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Majority Expelled to Haiti From U.S. Border Are Children and Women

September 23, 2021

UNICEF is concerned about Haitian families being transported from the U.S. border to Haiti, and working to provide children and families in need with emergency assistance.

According to UNICEF initial estimates, more than two-thirds of all Haitian migrants who have been returned to Port-au-Prince, Haiti in recent days are women and children. Some of them are newborn babies, with specific and immediate needs. 

Children and families sent back without adequate protection are even more vulnerable to the factors that drove them to migrate in the first place

“Haiti is reeling from the triple tragedy of natural disasters, gang violence and the COVID-19 pandemic,” said Henrietta Fore, UNICEF Executive Director. “When children and families are sent back without adequate protection, they find themselves even more vulnerable to violence, poverty and displacement – factors that drove them to migrate in the first place.”

A UNICEF staff member sits with a mother and her baby in Ciudad Acuña in Coahuila State, Mexico, across the Rio Grande from Del Rio, Texas, in September 2021.  © UNICEF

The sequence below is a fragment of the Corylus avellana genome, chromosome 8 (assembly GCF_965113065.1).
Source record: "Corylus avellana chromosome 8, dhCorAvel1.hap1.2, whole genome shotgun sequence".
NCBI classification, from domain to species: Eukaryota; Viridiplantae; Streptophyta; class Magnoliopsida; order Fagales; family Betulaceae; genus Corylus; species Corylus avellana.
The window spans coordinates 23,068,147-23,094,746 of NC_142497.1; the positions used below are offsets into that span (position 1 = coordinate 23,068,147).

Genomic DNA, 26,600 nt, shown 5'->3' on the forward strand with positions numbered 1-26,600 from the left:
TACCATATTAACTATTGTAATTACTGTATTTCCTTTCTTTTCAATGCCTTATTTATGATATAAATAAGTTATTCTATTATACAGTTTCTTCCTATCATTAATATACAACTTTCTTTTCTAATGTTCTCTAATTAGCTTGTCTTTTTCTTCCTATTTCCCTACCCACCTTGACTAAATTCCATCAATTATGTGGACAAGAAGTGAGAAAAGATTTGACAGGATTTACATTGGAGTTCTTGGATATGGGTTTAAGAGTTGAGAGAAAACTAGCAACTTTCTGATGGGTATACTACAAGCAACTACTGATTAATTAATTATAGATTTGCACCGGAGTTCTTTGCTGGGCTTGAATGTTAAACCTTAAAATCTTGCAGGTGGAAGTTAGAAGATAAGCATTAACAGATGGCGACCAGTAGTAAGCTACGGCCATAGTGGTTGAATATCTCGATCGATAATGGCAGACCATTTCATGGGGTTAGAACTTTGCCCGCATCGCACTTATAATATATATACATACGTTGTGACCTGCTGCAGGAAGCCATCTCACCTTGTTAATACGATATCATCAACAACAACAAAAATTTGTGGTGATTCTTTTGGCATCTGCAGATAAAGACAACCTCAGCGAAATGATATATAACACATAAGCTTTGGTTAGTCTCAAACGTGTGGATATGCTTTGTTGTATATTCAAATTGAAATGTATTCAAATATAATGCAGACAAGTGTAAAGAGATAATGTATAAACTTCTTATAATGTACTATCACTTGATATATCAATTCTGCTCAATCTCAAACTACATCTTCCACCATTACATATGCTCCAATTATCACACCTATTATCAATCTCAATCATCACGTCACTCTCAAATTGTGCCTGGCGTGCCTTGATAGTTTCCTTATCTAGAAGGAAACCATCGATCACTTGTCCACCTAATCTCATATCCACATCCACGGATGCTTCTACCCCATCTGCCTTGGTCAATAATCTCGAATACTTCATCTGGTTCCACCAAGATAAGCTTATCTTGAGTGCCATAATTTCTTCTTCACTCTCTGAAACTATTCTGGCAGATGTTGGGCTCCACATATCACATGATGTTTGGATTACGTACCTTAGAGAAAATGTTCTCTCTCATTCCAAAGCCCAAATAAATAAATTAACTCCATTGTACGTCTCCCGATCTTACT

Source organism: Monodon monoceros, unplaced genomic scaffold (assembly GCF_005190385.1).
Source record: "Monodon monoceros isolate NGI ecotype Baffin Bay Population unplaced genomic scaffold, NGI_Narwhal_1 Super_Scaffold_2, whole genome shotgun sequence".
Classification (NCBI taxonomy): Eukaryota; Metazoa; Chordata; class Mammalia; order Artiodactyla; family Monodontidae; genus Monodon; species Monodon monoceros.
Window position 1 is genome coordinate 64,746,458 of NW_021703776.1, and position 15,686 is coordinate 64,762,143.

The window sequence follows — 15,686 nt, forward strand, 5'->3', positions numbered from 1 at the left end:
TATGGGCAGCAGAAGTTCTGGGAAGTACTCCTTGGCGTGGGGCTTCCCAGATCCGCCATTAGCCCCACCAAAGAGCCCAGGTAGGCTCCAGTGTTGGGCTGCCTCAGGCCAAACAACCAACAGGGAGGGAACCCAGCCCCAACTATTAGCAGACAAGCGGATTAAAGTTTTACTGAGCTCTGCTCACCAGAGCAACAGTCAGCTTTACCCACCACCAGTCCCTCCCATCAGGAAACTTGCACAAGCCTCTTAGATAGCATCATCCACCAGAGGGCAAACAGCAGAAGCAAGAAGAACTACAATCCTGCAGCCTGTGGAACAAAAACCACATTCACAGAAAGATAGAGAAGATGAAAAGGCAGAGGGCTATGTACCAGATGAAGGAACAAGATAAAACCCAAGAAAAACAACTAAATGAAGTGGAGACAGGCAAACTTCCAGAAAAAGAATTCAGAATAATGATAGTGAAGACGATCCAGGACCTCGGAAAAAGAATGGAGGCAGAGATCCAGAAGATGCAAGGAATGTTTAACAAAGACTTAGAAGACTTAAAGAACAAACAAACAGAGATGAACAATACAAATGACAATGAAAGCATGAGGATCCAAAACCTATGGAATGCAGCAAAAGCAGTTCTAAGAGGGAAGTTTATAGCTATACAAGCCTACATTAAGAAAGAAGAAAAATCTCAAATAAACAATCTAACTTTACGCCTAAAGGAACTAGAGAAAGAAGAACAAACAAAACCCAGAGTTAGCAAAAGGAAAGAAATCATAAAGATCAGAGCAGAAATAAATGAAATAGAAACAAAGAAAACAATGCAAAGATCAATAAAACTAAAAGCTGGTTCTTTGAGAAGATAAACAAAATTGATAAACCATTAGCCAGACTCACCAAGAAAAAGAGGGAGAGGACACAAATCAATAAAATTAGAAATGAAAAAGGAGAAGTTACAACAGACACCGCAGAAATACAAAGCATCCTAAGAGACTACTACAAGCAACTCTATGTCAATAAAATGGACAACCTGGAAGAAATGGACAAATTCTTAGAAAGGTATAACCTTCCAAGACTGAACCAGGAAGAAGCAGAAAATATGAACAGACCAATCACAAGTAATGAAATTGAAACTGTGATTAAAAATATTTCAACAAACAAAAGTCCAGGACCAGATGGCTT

Initial assessments in Mexico and Haiti suggest that many of the children under 10 years of age were born outside Haiti or have lived most of their lives in another country.

UNICEF estimates that 40 percent of Haitian migrants in Del Rio, Texas are children 

UNICEF is also concerned about the situation of Haitian families in Del Rio, Texas, where about 40 percent of Haitian migrants are children, according to UNICEF preliminary estimates. They live in overcrowded and inadequate conditions and need basic humanitarian support.

Children are particularly vulnerable in emergency and crisis situations. Above, children migrating with their families play in a park in Ciudad Acuña, in Mexico's Coahuila state. © UNICEF

UNICEF is working to provide children and families with basic assistance. In Ciudad Acuña, in the Mexican state of Coahuila, UNICEF will facilitate access to child protection services and will deliver drinking water, hygiene kits, mobile toilets and handwashing stations.

UNICEF is working to protect children and provide basic services to those in need

In Haiti, UNICEF will provide returning children with psychosocial support, protection services and education supplies, in coordination with national authorities and the International Organization for Migration.

But more support is needed to provide these families with the lifesaving assistance they need.

Natural disasters, gang violence and the COVID-19 pandemic have pushed families out of Haiti in search of safety. © UNICEF

UNICEF urges all actors to refrain from any use of force at borders, to keep families together, and to properly assess migrants’ protection needs before any decision on return is made. Children should never be returned to situations where their basic safety and well-being are at risk. 

“The best interests of children must trump all other considerations,” Fore said.

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Top photo: A UNICEF team is in Cuidad Acuña in the Mexican state of Coahuila, across the Rio Grande from Del Rio, Texas, to evaluate the situation of children and families of Haitian origin who are migrating.  © UNICEF